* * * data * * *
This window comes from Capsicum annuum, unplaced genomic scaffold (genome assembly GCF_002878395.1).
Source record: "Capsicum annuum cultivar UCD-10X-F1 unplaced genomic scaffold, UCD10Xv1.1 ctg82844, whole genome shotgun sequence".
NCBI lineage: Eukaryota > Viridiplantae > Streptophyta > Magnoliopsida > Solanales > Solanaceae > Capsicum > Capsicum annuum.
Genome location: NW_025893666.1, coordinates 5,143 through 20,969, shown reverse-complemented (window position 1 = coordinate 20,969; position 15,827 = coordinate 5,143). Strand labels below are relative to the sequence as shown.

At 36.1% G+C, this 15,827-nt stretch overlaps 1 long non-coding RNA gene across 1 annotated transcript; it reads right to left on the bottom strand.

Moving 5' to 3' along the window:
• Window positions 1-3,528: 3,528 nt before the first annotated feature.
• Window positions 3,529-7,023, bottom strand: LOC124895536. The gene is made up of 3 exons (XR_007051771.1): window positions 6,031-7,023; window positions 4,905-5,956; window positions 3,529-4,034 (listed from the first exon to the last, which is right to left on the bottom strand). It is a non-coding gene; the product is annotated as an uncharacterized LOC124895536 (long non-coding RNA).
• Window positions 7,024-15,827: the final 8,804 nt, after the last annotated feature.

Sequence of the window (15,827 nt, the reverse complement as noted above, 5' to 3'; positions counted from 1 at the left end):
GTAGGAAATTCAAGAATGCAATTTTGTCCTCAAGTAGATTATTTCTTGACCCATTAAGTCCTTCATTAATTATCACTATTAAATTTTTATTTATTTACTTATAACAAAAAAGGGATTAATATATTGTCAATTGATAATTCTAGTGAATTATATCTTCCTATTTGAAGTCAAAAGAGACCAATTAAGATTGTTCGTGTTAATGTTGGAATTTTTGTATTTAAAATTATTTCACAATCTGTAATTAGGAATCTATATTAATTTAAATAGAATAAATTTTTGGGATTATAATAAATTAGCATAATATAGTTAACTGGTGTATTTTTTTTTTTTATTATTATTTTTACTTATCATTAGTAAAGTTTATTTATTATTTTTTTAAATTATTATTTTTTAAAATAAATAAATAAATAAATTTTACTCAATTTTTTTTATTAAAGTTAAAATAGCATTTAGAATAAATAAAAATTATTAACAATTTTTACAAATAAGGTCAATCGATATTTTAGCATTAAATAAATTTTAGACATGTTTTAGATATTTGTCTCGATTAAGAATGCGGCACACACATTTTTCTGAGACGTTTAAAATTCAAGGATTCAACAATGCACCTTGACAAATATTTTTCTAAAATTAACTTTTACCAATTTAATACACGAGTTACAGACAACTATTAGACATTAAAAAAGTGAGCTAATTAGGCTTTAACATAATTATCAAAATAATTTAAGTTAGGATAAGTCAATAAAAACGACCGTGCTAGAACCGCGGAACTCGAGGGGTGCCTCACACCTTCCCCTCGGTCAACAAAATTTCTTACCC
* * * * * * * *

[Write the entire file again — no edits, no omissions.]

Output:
This window comes from Capsicum annuum, unplaced genomic scaffold (genome assembly GCF_002878395.1).
Source record: "Capsicum annuum cultivar UCD-10X-F1 unplaced genomic scaffold, UCD10Xv1.1 ctg82844, whole genome shotgun sequence".
NCBI lineage: Eukaryota > Viridiplantae > Streptophyta > Magnoliopsida > Solanales > Solanaceae > Capsicum > Capsicum annuum.
Genome location: NW_025893666.1, coordinates 5,143 through 20,969, shown reverse-complemented (window position 1 = coordinate 20,969; position 15,827 = coordinate 5,143). Strand labels below are relative to the sequence as shown.

At 36.1% G+C, this 15,827-nt stretch overlaps 1 long non-coding RNA gene across 1 annotated transcript; it reads right to left on the bottom strand.

Moving 5' to 3' along the window:
• Window positions 1-3,528: 3,528 nt before the first annotated feature.
• Window positions 3,529-7,023, bottom strand: LOC124895536. The gene is made up of 3 exons (XR_007051771.1): window positions 6,031-7,023; window positions 4,905-5,956; window positions 3,529-4,034 (listed from the first exon to the last, which is right to left on the bottom strand). It is a non-coding gene; the product is annotated as an uncharacterized LOC124895536 (long non-coding RNA).
• Window positions 7,024-15,827: the final 8,804 nt, after the last annotated feature.

Sequence of the window (15,827 nt, the reverse complement as noted above, 5' to 3'; positions counted from 1 at the left end):
GTAGGAAATTCAAGAATGCAATTTTGTCCTCAAGTAGATTATTTCTTGACCCATTAAGTCCTTCATTAATTATCACTATTAAATTTTTATTTATTTACTTATAACAAAAAAGGGATTAATATATTGTCAATTGATAATTCTAGTGAATTATATCTTCCTATTTGAAGTCAAAAGAGACCAATTAAGATTGTTCGTGTTAATGTTGGAATTTTTGTATTTAAAATTATTTCACAATCTGTAATTAGGAATCTATATTAATTTAAATAGAATAAATTTTTGGGATTATAATAAATTAGCATAATATAGTTAACTGGTGTATTTTTTTTTTTTATTATTATTTTTACTTATCATTAGTAAAGTTTATTTATTATTTTTTTAAATTATTATTTTTTAAAATAAATAAATAAATAAATTTTACTCAATTTTTTTTATTAAAGTTAAAATAGCATTTAGAATAAATAAAAATTATTAACAATTTTTACAAATAAGGTCAATCGATATTTTAGCATTAAATAAATTTTAGACATGTTTTAGATATTTGTCTCGATTAAGAATGCGGCACACACATTTTTCTGAGACGTTTAAAATTCAAGGATTCAACAATGCACCTTGACAAATATTTTTCTAAAATTAACTTTTACCAATTTAATACACGAGTTACAGACAACTATTAGACATTAAAAAAGTGAGCTAATTAGGCTTTAACATAATTATCAAAATAATTTAAGTTAGGATAAGTCAATAAAAACGACCGTGCTAGAACCGCGGAACTCGAGGGGTGCCTCACACCTTCCCCTCGGTCAACAAAATTTCTTACCC